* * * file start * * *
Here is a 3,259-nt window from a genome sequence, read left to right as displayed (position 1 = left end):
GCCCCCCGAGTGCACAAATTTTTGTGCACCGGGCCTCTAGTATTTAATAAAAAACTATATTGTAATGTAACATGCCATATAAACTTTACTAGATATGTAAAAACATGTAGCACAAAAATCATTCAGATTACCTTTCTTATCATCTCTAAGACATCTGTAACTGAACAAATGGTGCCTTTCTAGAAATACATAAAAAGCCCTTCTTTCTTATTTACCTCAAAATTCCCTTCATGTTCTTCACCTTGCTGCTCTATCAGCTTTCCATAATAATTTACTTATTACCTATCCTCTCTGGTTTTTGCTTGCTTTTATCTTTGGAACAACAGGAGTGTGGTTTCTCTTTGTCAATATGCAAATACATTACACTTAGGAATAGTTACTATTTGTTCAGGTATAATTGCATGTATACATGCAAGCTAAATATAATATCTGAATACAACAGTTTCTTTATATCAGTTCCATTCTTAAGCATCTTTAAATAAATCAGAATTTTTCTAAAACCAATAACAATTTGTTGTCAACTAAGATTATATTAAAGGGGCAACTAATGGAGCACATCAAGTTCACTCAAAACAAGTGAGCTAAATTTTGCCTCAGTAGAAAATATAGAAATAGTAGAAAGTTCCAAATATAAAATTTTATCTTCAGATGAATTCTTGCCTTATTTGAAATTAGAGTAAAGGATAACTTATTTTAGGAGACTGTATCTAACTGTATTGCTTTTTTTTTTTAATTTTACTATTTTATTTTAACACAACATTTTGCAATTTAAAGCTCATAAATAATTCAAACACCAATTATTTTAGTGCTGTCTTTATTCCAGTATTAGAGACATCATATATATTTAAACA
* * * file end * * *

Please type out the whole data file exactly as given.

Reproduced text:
Here is a 3,259-nt window from a genome sequence, read left to right as displayed (position 1 = left end):
GCCCCCCGAGTGCACAAATTTTTGTGCACCGGGCCTCTAGTATTTAATAAAAAACTATATTGTAATGTAACATGCCATATAAACTTTACTAGATATGTAAAAACATGTAGCACAAAAATCATTCAGATTACCTTTCTTATCATCTCTAAGACATCTGTAACTGAACAAATGGTGCCTTTCTAGAAATACATAAAAAGCCCTTCTTTCTTATTTACCTCAAAATTCCCTTCATGTTCTTCACCTTGCTGCTCTATCAGCTTTCCATAATAATTTACTTATTACCTATCCTCTCTGGTTTTTGCTTGCTTTTATCTTTGGAACAACAGGAGTGTGGTTTCTCTTTGTCAATATGCAAATACATTACACTTAGGAATAGTTACTATTTGTTCAGGTATAATTGCATGTATACATGCAAGCTAAATATAATATCTGAATACAACAGTTTCTTTATATCAGTTCCATTCTTAAGCATCTTTAAATAAATCAGAATTTTTCTAAAACCAATAACAATTTGTTGTCAACTAAGATTATATTAAAGGGGCAACTAATGGAGCACATCAAGTTCACTCAAAACAAGTGAGCTAAATTTTGCCTCAGTAGAAAATATAGAAATAGTAGAAAGTTCCAAATATAAAATTTTATCTTCAGATGAATTCTTGCCTTATTTGAAATTAGAGTAAAGGATAACTTATTTTAGGAGACTGTATCTAACTGTATTGCTTTTTTTTTTTAATTTTACTATTTTATTTTAACACAACATTTTGCAATTTAAAGCTCATAAATAATTCAAACACCAATTATTTTAGTGCTGTCTTTATTCCAGTATTAGAGACATCATATATATTTAAACA